Niantic's first augmented reality game Ingress was initially made available on Android by invitation only in November 2012 then released publicly in October 2013. An iOS version was released in July 2014.

Initially, Niantic had taken an alternative approach to monetization, veering away from more traditional mobile application development standards such as ad placements and in-app purchases. However, following the split with Google in 2015, in-app purchasing was implemented for Ingress. Founder and CEO John Hanke has noted that Ingress is a sort of proof of concept, adding that a next step could involve packaging application programming interfaces (APIs) from the Ingress application in order to entice developers.[18] Companies that partnered with Niantic were marketed through the narrative of Ingress rather than direct marketing techniques. Some of those companies include Jamba Juice, Hint Water, Vodafone, Motorola, AXA, SoftBank Group, Mitsubishi UFJ Financial Group (MUFG), Lawson, Ito En, and Circle K.[19][20][21][22][23][24][25]

In November 2018, Niantic released a thoroughly revamped version of the game branded as Ingress Prime. Prime is completely rewritten and Niantic used critical learnings gained from Pokémon GO and Ingress for its development.[26] Niantic also retained the older Ingress game as a separate download named Scanner [REDACTED]. The intention of the older Ingress game is to help aid the transition to Prime as feature parity is reached between both games in 2019.[27]

Endgame: Proving GroundEdit

Niantic's second announced (but currently unreleased) mobile game, Endgame, is a transmedia storytelling project consisting of an alternate reality game, Endgame: Ancient Truth, novels by James Frey starting with Endgame: The Calling, and the mobile app, Endgame: Proving Ground.[28][29][30][31]

Pokémon GoEdit

In September 2015, it was announced that Niantic was developing Pokémon Go in partnership with Nintendo and The Pokémon Company for iOS and Android devices.[32] The game was initially released in Australia, New Zealand, and the United States in July 2016 (and released to much of the rest of the world throughout the remainder of 2016), where it became an overnight global phenomenon,[33] significantly increasing the use and visibility of augmented reality technology.[34] In addition to topping app store charts in most regions, Apple Inc. announced that Pokémon Go had become the most downloaded app in a first week ever, which was topped by Super Mario Run later that year.[35][36] Reports indicated that users were spending more time on Pokémon Go than on Facebook, Twitter, Snapchat, Tinder, and Instagram.[37][38] In one month, Pokémon Go was downloaded more than 100 million times, with daily revenues exceeding $10 million.[39] Exactly two months after its launch, at Apple's September keynote, John Hanke announced that Pokémon Go exceeded 500 million downloads worldwide and that players around the world had walked over 4.6 billion kilometers.[40] By December, it was announced that the kilometer distance achieved in September had nearly doubled to over 8.7 billion kilometers, meaning that players had collectively walked further than the distance to Pluto.[41] By the end of February 2017, Pokémon Go had surpassed over 650 million downloads.[42] During Pokémon Go's Adventure Week in-game promo in May 2017, Niantic announced that players had collectively walked over 15.8 billion kilometers, roughly the distance from Earth past the edge of the solar system.[43] On June 8, 2017, it was revealed that Pokémon Go had been downloaded over 750 million times globally.[44]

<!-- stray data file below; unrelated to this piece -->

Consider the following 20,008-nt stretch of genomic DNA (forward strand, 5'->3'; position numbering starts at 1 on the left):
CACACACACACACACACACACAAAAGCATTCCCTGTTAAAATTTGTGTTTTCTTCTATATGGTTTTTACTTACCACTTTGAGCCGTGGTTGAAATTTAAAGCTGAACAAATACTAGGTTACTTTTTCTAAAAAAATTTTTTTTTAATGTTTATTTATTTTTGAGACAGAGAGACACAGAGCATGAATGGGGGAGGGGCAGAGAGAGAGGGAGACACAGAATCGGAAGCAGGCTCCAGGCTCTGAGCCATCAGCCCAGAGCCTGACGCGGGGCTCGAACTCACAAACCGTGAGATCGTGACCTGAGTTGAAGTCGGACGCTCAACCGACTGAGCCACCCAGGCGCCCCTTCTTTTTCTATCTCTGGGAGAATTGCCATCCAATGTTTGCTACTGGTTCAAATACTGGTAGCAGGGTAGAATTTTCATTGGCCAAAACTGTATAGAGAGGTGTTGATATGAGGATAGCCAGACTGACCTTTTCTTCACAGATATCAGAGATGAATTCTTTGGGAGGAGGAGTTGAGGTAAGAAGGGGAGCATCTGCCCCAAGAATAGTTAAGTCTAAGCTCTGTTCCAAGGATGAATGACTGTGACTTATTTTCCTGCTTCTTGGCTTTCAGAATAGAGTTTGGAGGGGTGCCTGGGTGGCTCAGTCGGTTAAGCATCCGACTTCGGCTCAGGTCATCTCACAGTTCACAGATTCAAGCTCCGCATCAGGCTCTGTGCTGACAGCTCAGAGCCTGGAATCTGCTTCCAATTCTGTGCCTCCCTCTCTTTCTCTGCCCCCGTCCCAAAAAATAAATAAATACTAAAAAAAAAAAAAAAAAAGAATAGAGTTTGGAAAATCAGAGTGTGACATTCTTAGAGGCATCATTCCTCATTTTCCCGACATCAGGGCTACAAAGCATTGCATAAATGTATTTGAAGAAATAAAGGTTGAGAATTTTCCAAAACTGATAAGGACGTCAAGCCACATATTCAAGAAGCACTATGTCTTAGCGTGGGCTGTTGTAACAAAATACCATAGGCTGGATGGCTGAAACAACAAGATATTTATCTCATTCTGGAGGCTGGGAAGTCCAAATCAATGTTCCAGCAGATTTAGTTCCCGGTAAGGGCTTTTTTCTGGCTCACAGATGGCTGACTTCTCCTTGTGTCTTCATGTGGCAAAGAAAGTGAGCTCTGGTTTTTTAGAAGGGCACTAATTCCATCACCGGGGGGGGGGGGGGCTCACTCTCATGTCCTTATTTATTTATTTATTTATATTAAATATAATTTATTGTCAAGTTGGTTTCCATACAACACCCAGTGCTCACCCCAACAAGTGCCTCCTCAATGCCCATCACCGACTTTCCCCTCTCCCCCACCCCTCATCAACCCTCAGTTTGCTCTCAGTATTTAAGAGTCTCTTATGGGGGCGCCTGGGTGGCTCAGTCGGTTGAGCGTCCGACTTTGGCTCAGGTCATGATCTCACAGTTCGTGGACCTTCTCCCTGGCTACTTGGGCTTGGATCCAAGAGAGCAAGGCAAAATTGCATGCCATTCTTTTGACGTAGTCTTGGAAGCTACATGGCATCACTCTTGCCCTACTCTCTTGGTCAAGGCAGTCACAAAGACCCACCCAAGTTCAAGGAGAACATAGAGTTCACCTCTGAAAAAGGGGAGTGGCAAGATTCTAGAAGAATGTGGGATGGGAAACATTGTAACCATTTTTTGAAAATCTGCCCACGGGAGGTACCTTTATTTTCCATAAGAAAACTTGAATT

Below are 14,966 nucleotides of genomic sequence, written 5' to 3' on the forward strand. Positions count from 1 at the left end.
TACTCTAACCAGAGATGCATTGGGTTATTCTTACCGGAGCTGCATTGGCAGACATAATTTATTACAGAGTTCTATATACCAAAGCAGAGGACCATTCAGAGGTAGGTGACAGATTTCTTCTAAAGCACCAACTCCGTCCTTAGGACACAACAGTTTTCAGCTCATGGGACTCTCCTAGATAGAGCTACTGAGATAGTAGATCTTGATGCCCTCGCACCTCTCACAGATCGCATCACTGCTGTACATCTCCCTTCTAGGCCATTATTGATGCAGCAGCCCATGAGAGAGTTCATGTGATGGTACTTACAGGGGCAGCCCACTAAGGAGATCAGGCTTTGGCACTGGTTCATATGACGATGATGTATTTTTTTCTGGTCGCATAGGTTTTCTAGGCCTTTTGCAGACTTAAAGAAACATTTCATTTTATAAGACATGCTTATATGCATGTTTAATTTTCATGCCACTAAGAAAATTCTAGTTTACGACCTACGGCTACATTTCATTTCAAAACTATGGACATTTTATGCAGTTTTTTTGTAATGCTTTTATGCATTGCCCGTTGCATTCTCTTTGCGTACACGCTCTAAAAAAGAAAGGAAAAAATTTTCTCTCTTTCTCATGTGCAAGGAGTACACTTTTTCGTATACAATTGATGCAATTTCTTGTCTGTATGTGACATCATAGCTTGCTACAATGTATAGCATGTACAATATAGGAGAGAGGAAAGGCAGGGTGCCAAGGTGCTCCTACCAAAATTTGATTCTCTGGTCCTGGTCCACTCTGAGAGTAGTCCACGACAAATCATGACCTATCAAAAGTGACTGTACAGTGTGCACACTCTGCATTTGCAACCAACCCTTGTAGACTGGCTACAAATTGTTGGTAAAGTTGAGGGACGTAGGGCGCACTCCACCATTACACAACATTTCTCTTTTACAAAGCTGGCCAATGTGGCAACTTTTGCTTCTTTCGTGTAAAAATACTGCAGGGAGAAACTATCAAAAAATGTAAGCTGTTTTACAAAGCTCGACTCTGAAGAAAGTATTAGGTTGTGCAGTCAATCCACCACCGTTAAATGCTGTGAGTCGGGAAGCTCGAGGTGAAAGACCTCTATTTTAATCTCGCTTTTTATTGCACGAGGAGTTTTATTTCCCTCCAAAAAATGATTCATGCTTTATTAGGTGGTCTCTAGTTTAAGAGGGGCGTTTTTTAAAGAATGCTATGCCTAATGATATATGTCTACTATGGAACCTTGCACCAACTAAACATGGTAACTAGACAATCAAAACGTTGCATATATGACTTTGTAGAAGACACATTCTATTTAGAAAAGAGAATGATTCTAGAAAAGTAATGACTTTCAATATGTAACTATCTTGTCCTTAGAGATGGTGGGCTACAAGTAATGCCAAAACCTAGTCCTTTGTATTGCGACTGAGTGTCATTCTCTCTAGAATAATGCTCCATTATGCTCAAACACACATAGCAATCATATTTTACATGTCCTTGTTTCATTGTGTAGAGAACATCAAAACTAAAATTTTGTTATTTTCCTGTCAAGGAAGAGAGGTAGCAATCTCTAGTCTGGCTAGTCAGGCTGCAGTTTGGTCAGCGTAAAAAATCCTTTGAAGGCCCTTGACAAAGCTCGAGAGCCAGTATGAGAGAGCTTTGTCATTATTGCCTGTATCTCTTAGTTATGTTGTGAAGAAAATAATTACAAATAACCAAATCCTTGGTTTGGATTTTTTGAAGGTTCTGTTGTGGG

Like Ingress, Pokémon Go has a similar approach to monetization. The game has two main revenue streams, in-app purchases and regional partnerships. To date, Pokémon Go has established several partnerships around the globe among which include Sprint[45] and Starbucks[46] in the United States, Reliance Jio[47] in India, and Unibail-Rodamco[48] in Europe.